Likewise, if you don’t write what you are seeing happening here in the United States, you are just as involved in the complicity of these crimes we see around us.
Our job, as a writer, involves taking a stand. What is going on in America is wrong. Systemic racism is wrong. This involves all of its offshoots—mass incarceration of Blacks, poverty, redlining, racial profiling, police brutality, miseducation, and lack of reparations for our ancestors who provided the free labor which built the wealth of this country.
On my last radio show, 7-18-16, where I interviewed 21-year-old author, Terrence R. McCrae, who penned the book, “What Should We All do After the Trayvon Martin Trial?” I’ve cited other books which, (along with the Underground Railroad, abolitionists, and the fact slavery was morally wrong,) helped end slavery. These books include, but are not limited to, David Walker’s Appeal (written in 1829,) Frederick Douglass’s narrative, My Bondage and My Freedom, and even a white writer’s novel, Uncle Tom’s Cabin by Harriet Beecher Stowe. In the 20th century, another white writer, the late Harper Lee, addressed racism in the novel, To Kill a Mockingbird, in the brilliant summation given by the attorney’s character, Atticus Finch. One of the best books of the 20th Century, which addressed the internal devastation (yet the triumph of the human spirit) of slavery, was Pulitzer Prize-Winning novel, Beloved, by Toni Morrison.
Let’s face it. We’re in a war. A war on our community. As artists, this is definitely a time that the power of the written word is just as powerful as YouTube, Periscope, and other social media outlets.
Let us never forget. If you don’t write it down, it didn’t happen. I always see it on a deeper level. Without writing our passage down, “we,” as a people, didn’t happen.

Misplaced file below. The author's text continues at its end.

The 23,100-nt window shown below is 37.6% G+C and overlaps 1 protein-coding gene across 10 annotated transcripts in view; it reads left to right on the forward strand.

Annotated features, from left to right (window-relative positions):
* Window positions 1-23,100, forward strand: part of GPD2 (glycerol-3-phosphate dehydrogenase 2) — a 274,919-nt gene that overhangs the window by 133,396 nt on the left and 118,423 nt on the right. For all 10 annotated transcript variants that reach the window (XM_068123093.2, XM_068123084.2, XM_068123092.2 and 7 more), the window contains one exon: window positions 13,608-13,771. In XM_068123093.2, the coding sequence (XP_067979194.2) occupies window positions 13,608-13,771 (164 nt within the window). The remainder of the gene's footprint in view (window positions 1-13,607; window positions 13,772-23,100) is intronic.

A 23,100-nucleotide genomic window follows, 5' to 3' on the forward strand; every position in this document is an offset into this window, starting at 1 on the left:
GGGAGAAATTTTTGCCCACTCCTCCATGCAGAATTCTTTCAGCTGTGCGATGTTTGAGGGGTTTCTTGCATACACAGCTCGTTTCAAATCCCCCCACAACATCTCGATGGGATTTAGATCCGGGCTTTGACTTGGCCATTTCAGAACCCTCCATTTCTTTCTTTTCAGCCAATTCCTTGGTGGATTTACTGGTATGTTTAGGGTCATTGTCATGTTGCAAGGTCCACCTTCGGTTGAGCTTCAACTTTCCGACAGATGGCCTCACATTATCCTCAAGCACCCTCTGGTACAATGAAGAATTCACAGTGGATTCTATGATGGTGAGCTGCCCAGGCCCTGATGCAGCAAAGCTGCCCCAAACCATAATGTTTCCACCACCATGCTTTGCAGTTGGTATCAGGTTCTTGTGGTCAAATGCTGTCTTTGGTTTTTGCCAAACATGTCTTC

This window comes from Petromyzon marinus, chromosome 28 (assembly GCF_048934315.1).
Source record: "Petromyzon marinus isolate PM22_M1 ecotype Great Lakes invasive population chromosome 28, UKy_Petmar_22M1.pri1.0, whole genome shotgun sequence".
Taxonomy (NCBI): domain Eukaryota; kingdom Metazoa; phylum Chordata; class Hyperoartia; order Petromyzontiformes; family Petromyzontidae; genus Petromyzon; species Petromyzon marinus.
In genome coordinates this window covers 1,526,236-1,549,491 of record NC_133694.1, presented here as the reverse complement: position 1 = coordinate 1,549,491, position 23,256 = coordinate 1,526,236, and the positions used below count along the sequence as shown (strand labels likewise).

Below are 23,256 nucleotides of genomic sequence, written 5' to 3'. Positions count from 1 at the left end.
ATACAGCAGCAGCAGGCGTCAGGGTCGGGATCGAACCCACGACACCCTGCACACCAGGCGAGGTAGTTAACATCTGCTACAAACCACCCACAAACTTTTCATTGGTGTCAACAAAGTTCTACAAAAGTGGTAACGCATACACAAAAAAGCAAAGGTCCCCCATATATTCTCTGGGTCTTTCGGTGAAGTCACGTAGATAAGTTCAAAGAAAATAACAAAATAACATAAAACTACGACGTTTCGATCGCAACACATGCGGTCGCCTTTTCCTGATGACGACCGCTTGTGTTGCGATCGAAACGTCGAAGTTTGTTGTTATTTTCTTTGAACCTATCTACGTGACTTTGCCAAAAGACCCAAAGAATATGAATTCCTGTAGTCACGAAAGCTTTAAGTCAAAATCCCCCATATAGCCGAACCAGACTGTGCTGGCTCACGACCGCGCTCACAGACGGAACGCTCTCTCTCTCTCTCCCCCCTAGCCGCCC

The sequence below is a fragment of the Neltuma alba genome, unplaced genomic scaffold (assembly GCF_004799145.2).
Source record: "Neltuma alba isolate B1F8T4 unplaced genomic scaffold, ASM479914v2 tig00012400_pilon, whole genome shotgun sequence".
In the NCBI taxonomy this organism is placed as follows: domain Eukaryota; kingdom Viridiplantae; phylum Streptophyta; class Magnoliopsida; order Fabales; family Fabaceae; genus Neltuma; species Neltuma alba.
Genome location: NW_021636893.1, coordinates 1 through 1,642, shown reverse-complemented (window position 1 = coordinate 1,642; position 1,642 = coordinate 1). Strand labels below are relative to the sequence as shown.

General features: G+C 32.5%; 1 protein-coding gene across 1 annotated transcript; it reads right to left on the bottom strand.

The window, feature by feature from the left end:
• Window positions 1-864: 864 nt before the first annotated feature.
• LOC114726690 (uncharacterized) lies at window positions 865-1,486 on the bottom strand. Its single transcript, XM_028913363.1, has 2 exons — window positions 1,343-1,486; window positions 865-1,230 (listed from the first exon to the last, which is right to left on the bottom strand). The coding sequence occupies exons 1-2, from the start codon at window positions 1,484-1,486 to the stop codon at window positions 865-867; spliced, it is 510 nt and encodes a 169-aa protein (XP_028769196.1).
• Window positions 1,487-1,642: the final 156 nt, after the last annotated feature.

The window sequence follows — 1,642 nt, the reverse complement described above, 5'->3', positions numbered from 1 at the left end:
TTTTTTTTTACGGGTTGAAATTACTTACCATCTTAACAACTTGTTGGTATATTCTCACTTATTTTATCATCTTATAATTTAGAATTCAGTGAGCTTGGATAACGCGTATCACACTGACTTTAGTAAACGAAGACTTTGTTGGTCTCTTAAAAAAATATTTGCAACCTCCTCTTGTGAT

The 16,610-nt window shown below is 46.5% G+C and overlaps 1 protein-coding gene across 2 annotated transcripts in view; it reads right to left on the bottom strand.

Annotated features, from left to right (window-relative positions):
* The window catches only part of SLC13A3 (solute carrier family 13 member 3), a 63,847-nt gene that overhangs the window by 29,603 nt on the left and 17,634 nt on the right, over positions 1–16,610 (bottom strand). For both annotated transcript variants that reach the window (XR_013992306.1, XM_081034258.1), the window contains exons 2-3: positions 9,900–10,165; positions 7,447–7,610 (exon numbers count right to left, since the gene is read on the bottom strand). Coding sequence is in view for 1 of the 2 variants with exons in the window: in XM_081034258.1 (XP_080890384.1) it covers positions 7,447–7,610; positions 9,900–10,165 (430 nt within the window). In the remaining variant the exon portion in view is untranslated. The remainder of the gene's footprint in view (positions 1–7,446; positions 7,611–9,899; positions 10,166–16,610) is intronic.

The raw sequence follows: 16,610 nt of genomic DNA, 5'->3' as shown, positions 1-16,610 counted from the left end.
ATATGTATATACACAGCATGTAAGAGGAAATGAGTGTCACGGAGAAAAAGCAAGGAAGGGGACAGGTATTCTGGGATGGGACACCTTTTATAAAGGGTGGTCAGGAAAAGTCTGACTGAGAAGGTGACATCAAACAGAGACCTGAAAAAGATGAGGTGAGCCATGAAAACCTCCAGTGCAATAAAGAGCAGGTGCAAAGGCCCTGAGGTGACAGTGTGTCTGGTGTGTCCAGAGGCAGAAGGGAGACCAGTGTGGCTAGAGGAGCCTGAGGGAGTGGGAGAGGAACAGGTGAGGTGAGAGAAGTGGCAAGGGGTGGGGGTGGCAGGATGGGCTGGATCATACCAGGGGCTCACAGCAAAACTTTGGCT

About the Blogger: Dr. Maxine Thompson is a novelist, poet, columnist, short story writer, book reviewer, an editor, ghostwriter, Internet Radio Show Host, and a Literary Agent. As an editor, she has edited numerous best-selling books for African Americans, including many books for men and women who are incarcerated in the prison system. In a down economy, as a literary agent, she has negotiated over 100 book deals for African Americans. She is the author of Novels, The Ebony Tree, Hostage of Lies, LA Blues, LA Blues 2, and LA Blues 3, A Place Called Home (A Short Story Collection), The Hush Hush Secrets of Writing Fiction That Sell, a contributor to bestselling anthologies Secret Lovers, (A Black Expression Bestseller) All in The Family, and Never Knew Love Like This Before, (Also a Black Expression Book Club best-seller, and Kindle Bestseller).
She is also an ebook author of The Hush Hush Secrets of Writing Fiction That Sell 1, 2, The Hush Hush Secrets of Making Money as a Writer, The Hush Hush Secrets of Creating a Life You Love, Novellas, The Katrina Blues, Capri’s Second Chance, and Summer of Salvation, contributor to Proverbs for the People, and Editor/Contributor to anthology, Saturday Morning.
Her novels, The Ebony Tree, (Won a small Pen Award in 1997), Hostage of Lies, (Voted a Best Book of 2009), LA Blues, (2011), and LA Blues II, (2012), which were featured in Black Expressions’ Catalog in August 2012. LA Blues 3 was published in August 2013.